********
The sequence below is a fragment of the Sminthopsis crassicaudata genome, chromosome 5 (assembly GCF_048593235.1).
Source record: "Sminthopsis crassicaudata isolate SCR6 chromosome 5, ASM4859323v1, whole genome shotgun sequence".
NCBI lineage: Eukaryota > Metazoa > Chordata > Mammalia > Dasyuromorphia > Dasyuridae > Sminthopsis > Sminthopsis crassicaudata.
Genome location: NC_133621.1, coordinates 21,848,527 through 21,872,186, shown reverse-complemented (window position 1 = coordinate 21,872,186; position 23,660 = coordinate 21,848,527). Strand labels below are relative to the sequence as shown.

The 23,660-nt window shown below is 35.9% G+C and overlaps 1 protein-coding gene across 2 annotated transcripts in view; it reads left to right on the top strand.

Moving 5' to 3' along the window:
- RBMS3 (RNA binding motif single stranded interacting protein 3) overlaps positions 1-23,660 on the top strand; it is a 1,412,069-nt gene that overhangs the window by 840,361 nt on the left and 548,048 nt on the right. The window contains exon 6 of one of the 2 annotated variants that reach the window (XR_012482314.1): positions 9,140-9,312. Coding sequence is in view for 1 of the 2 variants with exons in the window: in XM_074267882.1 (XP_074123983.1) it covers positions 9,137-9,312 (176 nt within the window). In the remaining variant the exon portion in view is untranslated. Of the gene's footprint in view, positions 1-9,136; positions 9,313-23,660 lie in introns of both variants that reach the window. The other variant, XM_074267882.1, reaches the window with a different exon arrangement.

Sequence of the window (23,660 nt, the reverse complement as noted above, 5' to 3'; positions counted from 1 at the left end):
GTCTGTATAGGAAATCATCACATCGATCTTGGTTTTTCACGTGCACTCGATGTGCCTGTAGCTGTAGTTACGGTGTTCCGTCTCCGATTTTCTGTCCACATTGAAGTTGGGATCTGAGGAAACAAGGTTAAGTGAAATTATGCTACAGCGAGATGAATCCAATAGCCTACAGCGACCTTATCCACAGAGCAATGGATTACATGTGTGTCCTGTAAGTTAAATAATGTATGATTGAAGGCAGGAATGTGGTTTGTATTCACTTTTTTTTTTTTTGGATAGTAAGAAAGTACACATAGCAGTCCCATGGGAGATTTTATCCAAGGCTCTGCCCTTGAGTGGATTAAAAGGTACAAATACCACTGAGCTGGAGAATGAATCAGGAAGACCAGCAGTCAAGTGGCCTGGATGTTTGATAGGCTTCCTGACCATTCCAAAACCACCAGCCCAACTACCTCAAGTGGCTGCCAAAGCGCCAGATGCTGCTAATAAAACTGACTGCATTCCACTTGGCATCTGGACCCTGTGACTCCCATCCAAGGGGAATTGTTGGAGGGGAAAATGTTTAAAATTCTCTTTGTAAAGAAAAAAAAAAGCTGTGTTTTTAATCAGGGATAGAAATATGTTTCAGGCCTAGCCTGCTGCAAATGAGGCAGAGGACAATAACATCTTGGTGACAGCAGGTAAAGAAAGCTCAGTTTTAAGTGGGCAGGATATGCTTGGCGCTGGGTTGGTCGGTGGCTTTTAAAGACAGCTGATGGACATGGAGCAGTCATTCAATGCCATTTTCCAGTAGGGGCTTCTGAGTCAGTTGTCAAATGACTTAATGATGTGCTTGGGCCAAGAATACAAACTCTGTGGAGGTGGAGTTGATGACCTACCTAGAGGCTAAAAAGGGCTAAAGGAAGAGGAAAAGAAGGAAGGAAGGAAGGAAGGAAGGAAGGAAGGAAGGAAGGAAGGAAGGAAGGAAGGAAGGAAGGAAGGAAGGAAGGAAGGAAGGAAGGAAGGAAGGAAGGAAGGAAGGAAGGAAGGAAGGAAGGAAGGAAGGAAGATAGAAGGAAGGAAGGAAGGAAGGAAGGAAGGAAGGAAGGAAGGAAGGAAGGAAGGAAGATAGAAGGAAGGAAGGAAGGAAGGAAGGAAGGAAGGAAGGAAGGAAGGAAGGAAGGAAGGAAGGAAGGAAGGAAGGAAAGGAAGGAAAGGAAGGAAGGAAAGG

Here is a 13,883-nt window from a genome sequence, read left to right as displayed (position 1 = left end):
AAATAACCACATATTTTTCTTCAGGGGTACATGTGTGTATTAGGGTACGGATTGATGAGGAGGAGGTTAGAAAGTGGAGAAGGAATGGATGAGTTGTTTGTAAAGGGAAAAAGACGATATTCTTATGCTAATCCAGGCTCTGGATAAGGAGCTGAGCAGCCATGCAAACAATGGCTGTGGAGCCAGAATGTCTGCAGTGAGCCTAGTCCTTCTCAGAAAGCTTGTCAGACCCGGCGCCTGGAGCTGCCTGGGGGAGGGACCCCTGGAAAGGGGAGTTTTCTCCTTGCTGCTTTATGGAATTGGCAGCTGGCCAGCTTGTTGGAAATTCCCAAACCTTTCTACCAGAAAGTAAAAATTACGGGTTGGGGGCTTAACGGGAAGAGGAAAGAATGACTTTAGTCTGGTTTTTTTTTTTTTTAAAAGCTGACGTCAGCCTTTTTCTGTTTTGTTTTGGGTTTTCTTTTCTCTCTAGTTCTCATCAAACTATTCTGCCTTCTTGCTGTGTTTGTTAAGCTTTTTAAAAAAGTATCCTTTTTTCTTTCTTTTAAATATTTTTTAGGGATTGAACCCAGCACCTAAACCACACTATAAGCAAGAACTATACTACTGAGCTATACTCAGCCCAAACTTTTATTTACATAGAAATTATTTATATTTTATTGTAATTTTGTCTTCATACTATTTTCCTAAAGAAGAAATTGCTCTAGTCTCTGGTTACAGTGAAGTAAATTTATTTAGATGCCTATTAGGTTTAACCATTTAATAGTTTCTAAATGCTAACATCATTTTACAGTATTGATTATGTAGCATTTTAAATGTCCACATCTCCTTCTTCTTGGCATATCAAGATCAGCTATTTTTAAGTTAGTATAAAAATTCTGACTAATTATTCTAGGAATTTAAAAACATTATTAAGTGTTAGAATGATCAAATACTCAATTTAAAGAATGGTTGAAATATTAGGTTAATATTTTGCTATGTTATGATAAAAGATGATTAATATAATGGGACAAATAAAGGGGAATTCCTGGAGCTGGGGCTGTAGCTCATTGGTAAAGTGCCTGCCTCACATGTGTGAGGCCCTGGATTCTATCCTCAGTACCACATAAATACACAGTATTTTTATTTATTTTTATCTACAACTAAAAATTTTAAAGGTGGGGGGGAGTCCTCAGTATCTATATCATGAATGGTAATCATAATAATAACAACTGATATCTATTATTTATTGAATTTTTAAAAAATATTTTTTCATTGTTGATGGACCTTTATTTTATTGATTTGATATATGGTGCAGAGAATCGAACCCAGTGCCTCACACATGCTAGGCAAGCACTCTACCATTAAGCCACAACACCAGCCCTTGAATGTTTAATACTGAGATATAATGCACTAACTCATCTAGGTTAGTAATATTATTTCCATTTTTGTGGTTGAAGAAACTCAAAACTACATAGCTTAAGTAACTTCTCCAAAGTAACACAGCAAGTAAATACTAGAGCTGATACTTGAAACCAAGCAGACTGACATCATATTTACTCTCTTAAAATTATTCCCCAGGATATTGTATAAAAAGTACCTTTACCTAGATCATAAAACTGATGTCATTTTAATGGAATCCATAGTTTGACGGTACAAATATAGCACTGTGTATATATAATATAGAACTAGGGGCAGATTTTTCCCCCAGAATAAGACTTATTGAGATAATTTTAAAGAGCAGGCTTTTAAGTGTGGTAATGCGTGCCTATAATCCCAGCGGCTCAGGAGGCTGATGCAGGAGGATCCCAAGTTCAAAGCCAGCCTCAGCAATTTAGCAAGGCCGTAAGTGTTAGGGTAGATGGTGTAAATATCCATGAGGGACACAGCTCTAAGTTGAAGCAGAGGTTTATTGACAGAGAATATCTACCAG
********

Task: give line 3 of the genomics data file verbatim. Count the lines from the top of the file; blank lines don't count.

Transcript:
NCBI lineage: Eukaryota > Metazoa > Chordata > Mammalia > Dasyuromorphia > Dasyuridae > Sminthopsis > Sminthopsis crassicaudata.